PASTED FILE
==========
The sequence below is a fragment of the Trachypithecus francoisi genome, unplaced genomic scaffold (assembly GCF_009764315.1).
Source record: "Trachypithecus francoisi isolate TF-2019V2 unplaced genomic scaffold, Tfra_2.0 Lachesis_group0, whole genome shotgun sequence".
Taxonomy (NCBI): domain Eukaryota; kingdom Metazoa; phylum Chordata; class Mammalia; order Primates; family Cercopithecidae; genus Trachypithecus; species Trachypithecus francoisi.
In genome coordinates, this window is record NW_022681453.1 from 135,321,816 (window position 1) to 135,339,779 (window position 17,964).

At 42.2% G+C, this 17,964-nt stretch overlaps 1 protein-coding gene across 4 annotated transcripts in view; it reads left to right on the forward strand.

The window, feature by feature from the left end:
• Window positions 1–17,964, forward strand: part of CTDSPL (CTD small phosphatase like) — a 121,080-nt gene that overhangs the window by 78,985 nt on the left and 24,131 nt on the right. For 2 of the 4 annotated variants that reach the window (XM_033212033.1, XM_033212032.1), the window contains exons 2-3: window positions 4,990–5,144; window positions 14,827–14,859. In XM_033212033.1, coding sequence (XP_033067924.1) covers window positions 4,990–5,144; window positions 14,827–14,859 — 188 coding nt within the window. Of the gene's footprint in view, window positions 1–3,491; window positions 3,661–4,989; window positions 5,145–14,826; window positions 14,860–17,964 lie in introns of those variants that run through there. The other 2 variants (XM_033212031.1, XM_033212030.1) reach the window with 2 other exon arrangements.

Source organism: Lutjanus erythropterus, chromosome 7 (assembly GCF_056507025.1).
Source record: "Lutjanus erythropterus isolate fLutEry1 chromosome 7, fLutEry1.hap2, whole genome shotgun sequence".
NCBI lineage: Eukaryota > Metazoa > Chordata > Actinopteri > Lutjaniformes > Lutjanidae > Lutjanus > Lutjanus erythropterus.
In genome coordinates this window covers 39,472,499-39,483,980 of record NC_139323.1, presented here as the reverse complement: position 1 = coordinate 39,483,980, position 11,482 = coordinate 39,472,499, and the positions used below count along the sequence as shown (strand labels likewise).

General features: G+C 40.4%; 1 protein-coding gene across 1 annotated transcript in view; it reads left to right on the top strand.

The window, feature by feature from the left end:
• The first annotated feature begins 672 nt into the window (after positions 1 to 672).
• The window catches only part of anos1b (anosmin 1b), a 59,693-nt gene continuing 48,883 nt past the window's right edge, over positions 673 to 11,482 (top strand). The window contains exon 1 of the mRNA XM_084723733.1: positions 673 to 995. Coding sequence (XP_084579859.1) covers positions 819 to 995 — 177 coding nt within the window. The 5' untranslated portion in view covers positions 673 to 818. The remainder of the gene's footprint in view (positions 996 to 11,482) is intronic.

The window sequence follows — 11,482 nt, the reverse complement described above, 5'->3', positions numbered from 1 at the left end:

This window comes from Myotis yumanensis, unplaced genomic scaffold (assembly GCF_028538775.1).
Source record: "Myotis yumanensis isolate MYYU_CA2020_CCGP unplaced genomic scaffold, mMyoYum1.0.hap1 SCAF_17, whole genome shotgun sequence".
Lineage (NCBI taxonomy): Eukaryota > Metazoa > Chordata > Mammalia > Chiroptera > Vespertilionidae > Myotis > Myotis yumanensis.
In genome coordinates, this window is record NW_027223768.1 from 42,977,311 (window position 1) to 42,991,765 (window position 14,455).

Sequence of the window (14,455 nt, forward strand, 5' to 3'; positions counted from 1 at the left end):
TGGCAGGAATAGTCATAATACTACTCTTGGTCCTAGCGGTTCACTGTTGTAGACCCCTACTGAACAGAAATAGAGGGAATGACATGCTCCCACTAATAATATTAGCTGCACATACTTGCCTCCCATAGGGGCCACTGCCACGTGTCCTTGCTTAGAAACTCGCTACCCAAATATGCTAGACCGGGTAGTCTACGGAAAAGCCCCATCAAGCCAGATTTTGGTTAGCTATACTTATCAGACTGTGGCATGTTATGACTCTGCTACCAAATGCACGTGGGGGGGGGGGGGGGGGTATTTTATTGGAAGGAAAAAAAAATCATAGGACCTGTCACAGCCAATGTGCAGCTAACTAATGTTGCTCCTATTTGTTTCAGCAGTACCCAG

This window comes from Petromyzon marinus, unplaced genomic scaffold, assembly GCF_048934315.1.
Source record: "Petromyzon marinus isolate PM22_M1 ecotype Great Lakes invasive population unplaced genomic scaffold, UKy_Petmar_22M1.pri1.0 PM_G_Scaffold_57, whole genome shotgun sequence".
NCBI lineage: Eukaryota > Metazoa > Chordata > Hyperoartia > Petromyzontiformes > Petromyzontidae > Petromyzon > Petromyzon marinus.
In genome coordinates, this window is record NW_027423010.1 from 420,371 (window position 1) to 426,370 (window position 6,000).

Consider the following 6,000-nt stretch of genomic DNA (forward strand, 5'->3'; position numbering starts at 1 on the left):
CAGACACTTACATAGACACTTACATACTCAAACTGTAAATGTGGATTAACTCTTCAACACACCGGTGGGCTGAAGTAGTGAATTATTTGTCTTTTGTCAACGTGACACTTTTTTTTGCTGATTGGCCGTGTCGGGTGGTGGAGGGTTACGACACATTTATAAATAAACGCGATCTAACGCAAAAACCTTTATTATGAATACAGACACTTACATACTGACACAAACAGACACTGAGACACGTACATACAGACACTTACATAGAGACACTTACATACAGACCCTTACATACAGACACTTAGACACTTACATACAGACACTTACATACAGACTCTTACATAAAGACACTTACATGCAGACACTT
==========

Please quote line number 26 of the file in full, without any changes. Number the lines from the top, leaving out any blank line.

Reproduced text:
In genome coordinates, this window is record NW_027423010.1 from 420,371 (window position 1) to 426,370 (window position 6,000).